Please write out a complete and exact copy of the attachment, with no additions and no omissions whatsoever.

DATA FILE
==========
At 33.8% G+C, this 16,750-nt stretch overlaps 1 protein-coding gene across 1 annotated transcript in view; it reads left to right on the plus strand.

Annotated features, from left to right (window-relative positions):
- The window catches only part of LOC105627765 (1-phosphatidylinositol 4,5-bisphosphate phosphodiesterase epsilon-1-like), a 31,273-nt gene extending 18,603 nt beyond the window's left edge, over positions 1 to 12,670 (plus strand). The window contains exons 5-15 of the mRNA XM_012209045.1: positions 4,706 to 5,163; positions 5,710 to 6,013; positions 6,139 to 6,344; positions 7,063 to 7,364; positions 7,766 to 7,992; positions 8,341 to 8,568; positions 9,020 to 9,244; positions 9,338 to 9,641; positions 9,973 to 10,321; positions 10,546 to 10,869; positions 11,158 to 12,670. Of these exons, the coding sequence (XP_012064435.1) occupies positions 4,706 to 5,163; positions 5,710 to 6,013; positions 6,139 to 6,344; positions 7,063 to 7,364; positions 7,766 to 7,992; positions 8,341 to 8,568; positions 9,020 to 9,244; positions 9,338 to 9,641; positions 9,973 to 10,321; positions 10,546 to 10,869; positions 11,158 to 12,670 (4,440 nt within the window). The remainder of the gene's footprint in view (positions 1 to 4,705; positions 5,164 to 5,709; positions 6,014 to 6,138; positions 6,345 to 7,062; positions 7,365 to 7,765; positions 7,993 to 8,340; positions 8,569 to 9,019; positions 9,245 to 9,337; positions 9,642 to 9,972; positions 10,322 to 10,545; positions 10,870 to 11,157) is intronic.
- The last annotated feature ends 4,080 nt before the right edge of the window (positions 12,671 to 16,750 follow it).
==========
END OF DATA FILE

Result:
At 33.8% G+C, this 16,750-nt stretch overlaps 1 protein-coding gene across 1 annotated transcript in view; it reads left to right on the plus strand.

Annotated features, from left to right (window-relative positions):
- The window catches only part of LOC105627765 (1-phosphatidylinositol 4,5-bisphosphate phosphodiesterase epsilon-1-like), a 31,273-nt gene extending 18,603 nt beyond the window's left edge, over positions 1 to 12,670 (plus strand). The window contains exons 5-15 of the mRNA XM_012209045.1: positions 4,706 to 5,163; positions 5,710 to 6,013; positions 6,139 to 6,344; positions 7,063 to 7,364; positions 7,766 to 7,992; positions 8,341 to 8,568; positions 9,020 to 9,244; positions 9,338 to 9,641; positions 9,973 to 10,321; positions 10,546 to 10,869; positions 11,158 to 12,670. Of these exons, the coding sequence (XP_012064435.1) occupies positions 4,706 to 5,163; positions 5,710 to 6,013; positions 6,139 to 6,344; positions 7,063 to 7,364; positions 7,766 to 7,992; positions 8,341 to 8,568; positions 9,020 to 9,244; positions 9,338 to 9,641; positions 9,973 to 10,321; positions 10,546 to 10,869; positions 11,158 to 12,670 (4,440 nt within the window). The remainder of the gene's footprint in view (positions 1 to 4,705; positions 5,164 to 5,709; positions 6,014 to 6,138; positions 6,345 to 7,062; positions 7,365 to 7,765; positions 7,993 to 8,340; positions 8,569 to 9,019; positions 9,245 to 9,337; positions 9,642 to 9,972; positions 10,322 to 10,545; positions 10,870 to 11,157) is intronic.
- The last annotated feature ends 4,080 nt before the right edge of the window (positions 12,671 to 16,750 follow it).